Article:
Hurd on the Hill: A Bad Deal
I was asked this week what part of the Iran Nuclear Deal I was most concerned about. To be frank, it’s hard to pick just one thing. But it really comes down this - I don’t trust the Iranian government to actually keep their word.
I dealt with a lot of bad guys during my time in the CIA. One thing I learned is that previous actions are a good indicator of future ones. Iran has shown us over and over again that they are not to be trusted. The United Nation’s nuclear watchdog, the International Atomic Energy Agency or IAEA, has kept a close eye on Iran and for good reason. In a seven year span, the IAEA issued 30 reports finding that Iran was hiding segments of their nuclear program, leading to four rounds of sanctions.
What evidence do we have that Iran has changed and can be trusted now? None.
Just recently, Ayatollah Ali Khamenei, the Supreme Leader of Iran said that the U.S. was an “arrogant power which must be resisted even after a deal.” On Saturday his Twitter account tweeted out an image depicting a gun being held to President Obama’s head and the text, “if war happens, the one who will emerge loser will be the aggressive and criminal U.S.”
Besides the concern I have with their own words, their actions also deserve scrutiny. I’ve seen no confidence-building measures that give me a reason to trust them. Even under current sanctions, Iran continues to put billions towards state-sponsored terror, including providing munitions to Taliban and Iraqi militias that have been directly tied to the deaths of at least 500 U.S. service members. Their support of the terrorist organization Hezbollah has increased terror worldwide and they are also building out their offensive cyber capabilities, posing a significant threat to the infrastructure of the United States and our allies.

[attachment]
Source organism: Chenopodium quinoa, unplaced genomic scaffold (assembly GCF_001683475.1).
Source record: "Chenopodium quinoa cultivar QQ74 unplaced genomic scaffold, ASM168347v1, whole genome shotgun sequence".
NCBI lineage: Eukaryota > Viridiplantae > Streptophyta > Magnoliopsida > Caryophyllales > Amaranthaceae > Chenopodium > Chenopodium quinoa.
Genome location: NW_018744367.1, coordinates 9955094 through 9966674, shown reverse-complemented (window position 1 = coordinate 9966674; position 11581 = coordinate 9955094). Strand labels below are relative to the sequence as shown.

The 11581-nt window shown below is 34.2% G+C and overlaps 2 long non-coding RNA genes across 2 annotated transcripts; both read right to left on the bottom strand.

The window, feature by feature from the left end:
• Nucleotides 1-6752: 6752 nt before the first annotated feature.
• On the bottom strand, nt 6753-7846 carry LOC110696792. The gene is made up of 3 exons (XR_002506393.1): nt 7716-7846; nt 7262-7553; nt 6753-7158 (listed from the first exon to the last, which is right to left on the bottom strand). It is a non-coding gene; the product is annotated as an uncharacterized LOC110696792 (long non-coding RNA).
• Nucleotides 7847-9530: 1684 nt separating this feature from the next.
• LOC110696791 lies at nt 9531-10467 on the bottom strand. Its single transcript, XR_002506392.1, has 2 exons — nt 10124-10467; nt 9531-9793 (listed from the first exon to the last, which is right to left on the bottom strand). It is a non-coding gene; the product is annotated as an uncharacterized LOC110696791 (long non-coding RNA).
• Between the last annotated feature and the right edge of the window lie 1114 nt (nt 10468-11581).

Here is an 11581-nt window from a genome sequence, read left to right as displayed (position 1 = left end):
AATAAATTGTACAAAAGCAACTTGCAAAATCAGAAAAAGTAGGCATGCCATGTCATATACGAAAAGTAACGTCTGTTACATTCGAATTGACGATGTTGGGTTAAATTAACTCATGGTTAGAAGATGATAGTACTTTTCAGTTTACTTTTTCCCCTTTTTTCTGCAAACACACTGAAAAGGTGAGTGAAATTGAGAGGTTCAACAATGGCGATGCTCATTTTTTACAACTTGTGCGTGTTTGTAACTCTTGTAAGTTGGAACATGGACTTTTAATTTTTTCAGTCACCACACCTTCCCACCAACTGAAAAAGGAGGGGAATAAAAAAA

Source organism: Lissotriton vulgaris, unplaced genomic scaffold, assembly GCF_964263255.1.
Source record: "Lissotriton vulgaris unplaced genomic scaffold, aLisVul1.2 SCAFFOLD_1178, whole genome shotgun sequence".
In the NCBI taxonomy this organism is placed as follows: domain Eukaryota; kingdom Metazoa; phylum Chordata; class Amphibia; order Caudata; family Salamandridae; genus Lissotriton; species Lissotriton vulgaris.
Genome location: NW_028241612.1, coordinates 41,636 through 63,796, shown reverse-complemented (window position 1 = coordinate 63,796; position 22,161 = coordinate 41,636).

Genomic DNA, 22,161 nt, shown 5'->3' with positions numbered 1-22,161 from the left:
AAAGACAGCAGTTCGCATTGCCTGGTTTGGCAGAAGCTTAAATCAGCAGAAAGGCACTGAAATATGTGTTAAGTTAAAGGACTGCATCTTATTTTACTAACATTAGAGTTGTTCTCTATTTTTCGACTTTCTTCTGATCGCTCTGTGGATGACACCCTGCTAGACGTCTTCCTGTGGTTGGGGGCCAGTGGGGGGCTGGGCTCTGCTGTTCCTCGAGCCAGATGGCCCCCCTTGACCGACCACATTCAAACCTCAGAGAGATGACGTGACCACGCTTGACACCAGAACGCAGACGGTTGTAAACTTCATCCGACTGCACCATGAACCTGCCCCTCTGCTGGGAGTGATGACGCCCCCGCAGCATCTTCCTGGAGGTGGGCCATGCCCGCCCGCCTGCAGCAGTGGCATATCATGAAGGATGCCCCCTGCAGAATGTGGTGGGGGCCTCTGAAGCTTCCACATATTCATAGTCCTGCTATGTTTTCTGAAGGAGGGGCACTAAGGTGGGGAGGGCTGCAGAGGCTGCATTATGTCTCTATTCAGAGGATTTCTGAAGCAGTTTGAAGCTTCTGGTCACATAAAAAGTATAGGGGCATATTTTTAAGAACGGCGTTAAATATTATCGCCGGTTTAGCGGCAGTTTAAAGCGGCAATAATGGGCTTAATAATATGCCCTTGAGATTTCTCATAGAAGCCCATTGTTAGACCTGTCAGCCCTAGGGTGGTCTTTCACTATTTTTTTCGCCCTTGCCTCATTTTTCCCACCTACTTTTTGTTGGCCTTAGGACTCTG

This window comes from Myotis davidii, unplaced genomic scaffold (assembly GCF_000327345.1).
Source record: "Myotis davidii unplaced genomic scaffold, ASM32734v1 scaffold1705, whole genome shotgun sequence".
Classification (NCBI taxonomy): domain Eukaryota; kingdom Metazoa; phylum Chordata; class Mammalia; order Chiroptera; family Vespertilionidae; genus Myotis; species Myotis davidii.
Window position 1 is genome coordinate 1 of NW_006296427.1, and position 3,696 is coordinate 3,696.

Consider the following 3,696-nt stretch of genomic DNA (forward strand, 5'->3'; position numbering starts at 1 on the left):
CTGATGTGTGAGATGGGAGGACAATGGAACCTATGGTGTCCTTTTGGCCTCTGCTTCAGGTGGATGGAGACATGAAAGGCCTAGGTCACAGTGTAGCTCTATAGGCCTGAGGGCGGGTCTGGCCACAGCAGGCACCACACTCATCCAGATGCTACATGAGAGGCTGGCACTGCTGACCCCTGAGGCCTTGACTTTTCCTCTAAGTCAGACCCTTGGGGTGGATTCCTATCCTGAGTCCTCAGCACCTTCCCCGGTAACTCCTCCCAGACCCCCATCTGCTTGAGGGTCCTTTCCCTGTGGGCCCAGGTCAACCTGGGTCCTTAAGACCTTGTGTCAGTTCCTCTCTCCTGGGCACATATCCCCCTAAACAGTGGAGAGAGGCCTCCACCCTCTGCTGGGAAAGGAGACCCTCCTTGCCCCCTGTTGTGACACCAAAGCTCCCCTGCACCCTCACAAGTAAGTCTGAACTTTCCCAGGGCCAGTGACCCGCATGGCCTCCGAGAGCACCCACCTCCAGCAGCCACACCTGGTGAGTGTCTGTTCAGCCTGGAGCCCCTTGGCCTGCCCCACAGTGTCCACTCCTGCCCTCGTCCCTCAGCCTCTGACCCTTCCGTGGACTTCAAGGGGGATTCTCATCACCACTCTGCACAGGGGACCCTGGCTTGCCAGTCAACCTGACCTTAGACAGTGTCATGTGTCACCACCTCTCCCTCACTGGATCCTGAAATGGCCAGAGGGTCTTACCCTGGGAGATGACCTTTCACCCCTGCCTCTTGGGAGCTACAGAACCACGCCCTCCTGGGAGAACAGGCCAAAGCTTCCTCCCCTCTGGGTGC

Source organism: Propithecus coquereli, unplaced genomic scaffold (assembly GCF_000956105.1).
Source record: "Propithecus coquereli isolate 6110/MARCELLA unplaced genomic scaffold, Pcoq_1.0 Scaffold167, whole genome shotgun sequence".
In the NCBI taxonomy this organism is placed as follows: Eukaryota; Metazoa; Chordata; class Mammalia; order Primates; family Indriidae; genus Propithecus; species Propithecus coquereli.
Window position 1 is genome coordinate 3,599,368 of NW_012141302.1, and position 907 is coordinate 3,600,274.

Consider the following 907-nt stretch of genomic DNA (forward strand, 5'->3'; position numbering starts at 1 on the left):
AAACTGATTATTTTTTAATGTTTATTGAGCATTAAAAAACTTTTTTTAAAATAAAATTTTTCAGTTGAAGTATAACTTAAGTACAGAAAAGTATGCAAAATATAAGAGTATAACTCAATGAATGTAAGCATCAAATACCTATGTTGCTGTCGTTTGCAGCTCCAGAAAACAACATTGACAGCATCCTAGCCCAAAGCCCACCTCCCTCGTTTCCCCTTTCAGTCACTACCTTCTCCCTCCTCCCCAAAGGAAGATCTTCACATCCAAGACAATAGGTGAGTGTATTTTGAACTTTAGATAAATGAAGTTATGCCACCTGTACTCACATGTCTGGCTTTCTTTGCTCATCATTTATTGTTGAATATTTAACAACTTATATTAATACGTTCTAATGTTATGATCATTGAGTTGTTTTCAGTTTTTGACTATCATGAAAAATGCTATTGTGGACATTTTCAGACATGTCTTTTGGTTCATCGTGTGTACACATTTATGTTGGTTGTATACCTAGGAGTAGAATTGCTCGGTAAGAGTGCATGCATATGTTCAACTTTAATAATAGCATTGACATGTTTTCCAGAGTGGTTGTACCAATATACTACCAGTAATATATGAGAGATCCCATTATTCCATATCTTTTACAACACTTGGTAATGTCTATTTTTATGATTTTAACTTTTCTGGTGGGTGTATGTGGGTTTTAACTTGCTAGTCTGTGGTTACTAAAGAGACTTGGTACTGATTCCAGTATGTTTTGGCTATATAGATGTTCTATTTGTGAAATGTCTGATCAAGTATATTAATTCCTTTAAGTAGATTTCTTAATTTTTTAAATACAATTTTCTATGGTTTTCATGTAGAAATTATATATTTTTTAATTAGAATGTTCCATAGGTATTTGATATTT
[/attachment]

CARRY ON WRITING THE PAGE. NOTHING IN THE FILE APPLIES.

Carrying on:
Simply put, they’ve done nothing to give any indication that their animosity towards America and the principles of freedom is going to change. Quite the opposite.
And yet, despite all the evidence, many of my colleagues and other leaders in Washington question whether or not Iran has malicious intent.
In my opinion, we have all the evidence we need to conclude that Iran’s leaders are not to be trusted. Unless a deal includes giving the IAEA unfettered access to Iran’s facilities, it shouldn’t even be taken seriously. And until then, lifting sanctions on Iran only accomplishes one thing – allowing them to export terror to an even greater degree.
I gave warning back in March that we were heading towards a bad deal and I’ve seen nothing in what’s been sent to Congress to make me believe otherwise. This deal should be rejected and even greater sanctions imposed upon the Iranian government until they see reason.
Instead of spending the last few months negotiating with our enemies in order to give them relief, we should have been reasoning with our allies on the best way to domesticate this wild tiger we are all endangered by.